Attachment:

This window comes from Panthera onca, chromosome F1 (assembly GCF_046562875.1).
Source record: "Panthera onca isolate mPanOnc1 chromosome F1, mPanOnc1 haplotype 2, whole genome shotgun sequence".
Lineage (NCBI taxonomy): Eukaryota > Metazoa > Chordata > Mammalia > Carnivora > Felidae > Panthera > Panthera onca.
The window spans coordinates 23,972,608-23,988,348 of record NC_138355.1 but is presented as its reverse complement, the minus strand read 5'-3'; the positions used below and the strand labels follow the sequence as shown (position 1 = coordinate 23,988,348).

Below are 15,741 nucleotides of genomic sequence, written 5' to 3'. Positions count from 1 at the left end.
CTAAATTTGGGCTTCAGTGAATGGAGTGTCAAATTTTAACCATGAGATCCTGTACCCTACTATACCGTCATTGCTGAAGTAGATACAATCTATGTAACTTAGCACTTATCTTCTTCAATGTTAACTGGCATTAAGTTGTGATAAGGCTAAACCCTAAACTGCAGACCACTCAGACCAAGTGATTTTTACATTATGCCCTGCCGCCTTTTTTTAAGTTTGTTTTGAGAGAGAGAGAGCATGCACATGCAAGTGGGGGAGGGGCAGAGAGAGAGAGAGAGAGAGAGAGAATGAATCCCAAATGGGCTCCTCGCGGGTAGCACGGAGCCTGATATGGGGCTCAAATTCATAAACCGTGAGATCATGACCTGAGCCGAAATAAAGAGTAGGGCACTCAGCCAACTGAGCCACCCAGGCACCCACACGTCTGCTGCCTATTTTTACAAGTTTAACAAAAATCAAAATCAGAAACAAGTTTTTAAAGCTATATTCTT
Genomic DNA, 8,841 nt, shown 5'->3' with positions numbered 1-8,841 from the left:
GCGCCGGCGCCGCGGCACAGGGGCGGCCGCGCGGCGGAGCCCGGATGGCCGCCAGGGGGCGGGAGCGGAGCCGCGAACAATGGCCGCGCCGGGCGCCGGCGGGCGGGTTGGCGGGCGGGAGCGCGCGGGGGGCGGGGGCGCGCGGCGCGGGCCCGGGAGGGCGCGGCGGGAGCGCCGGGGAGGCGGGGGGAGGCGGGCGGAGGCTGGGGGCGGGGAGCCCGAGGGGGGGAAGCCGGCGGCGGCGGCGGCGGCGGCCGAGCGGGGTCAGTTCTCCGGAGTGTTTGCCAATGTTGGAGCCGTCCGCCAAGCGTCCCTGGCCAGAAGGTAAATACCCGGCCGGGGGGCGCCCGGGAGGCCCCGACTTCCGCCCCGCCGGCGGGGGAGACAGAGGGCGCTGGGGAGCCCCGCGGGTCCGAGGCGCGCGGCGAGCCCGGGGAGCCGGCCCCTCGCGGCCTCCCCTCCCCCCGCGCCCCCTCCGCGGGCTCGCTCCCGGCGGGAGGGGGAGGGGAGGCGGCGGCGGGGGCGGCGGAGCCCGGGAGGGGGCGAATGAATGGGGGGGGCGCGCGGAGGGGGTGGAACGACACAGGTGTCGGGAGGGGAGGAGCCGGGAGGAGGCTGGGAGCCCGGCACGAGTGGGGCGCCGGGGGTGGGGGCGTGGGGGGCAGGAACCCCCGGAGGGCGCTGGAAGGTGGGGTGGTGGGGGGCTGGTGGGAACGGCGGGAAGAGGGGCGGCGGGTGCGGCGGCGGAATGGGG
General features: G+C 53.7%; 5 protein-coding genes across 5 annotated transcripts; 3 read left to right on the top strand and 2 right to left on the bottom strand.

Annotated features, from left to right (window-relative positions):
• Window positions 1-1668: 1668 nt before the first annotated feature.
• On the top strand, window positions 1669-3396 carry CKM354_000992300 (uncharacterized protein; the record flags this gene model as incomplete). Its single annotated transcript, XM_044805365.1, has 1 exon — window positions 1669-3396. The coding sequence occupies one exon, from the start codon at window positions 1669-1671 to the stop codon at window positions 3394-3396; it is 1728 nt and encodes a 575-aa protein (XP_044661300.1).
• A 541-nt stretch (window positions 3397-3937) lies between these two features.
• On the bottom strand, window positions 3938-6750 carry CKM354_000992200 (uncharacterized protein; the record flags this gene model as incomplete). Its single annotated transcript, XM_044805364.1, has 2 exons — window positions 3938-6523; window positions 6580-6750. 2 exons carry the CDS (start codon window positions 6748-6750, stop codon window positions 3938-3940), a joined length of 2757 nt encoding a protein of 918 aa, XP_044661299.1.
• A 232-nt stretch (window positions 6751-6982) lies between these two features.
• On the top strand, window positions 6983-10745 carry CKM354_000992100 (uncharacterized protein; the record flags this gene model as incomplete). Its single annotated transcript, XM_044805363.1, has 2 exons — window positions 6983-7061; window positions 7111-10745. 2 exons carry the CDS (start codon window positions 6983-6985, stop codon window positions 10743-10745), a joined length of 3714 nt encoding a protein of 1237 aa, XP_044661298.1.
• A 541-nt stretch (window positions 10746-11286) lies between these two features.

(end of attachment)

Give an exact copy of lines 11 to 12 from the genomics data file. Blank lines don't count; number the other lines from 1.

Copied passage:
• Window positions 1-1668: 1668 nt before the first annotated feature.
• On the top strand, window positions 1669-3396 carry CKM354_000992300 (uncharacterized protein; the record flags this gene model as incomplete). Its single annotated transcript, XM_044805365.1, has 1 exon — window positions 1669-3396. The coding sequence occupies one exon, from the start codon at window positions 1669-1671 to the stop codon at window positions 3394-3396; it is 1728 nt and encodes a 575-aa protein (XP_044661300.1).